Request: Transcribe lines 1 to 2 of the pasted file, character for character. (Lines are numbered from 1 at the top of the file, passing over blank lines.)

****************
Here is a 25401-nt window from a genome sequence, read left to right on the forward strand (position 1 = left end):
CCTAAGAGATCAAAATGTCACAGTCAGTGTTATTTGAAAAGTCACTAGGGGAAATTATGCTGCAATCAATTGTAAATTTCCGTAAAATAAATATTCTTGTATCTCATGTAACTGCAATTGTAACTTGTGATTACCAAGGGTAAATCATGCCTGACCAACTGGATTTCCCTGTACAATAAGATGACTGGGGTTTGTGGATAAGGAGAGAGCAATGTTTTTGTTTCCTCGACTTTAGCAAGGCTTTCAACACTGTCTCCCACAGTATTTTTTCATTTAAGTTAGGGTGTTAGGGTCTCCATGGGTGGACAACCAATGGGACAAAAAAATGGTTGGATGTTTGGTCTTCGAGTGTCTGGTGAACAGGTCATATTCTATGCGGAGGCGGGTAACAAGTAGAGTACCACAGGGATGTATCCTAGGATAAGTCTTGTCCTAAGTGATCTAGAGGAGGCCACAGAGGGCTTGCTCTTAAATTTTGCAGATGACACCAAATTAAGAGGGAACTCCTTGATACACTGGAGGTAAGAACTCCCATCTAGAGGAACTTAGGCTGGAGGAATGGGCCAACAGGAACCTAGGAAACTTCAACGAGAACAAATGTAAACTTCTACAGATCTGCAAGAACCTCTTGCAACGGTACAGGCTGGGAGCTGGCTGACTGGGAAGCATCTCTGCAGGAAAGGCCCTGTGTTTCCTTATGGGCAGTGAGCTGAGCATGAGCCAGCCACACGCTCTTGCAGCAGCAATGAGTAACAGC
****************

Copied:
Here is a 25401-nt window from a genome sequence, read left to right on the forward strand (position 1 = left end):
CCTAAGAGATCAAAATGTCACAGTCAGTGTTATTTGAAAAGTCACTAGGGGAAATTATGCTGCAATCAATTGTAAATTTCCGTAAAATAAATATTCTTGTATCTCATGTAACTGCAATTGTAACTTGTGATTACCAAGGGTAAATCATGCCTGACCAACTGGATTTCCCTGTACAATAAGATGACTGGGGTTTGTGGATAAGGAGAGAGCAATGTTTTTGTTTCCTCGACTTTAGCAAGGCTTTCAACACTGTCTCCCACAGTATTTTTTCATTTAAGTTAGGGTGTTAGGGTCTCCATGGGTGGACAACCAATGGGACAAAAAAATGGTTGGATGTTTGGTCTTCGAGTGTCTGGTGAACAGGTCATATTCTATGCGGAGGCGGGTAACAAGTAGAGTACCACAGGGATGTATCCTAGGATAAGTCTTGTCCTAAGTGATCTAGAGGAGGCCACAGAGGGCTTGCTCTTAAATTTTGCAGATGACACCAAATTAAGAGGGAACTCCTTGATACACTGGAGGTAAGAACTCCCATCTAGAGGAACTTAGGCTGGAGGAATGGGCCAACAGGAACCTAGGAAACTTCAACGAGAACAAATGTAAACTTCTACAGATCTGCAAGAACCTCTTGCAACGGTACAGGCTGGGAGCTGGCTGACTGGGAAGCATCTCTGCAGGAAAGGCCCTGTGTTTCCTTATGGGCAGTGAGCTGAGCATGAGCCAGCCACACGCTCTTGCAGCAGCAATGAGTAACAGC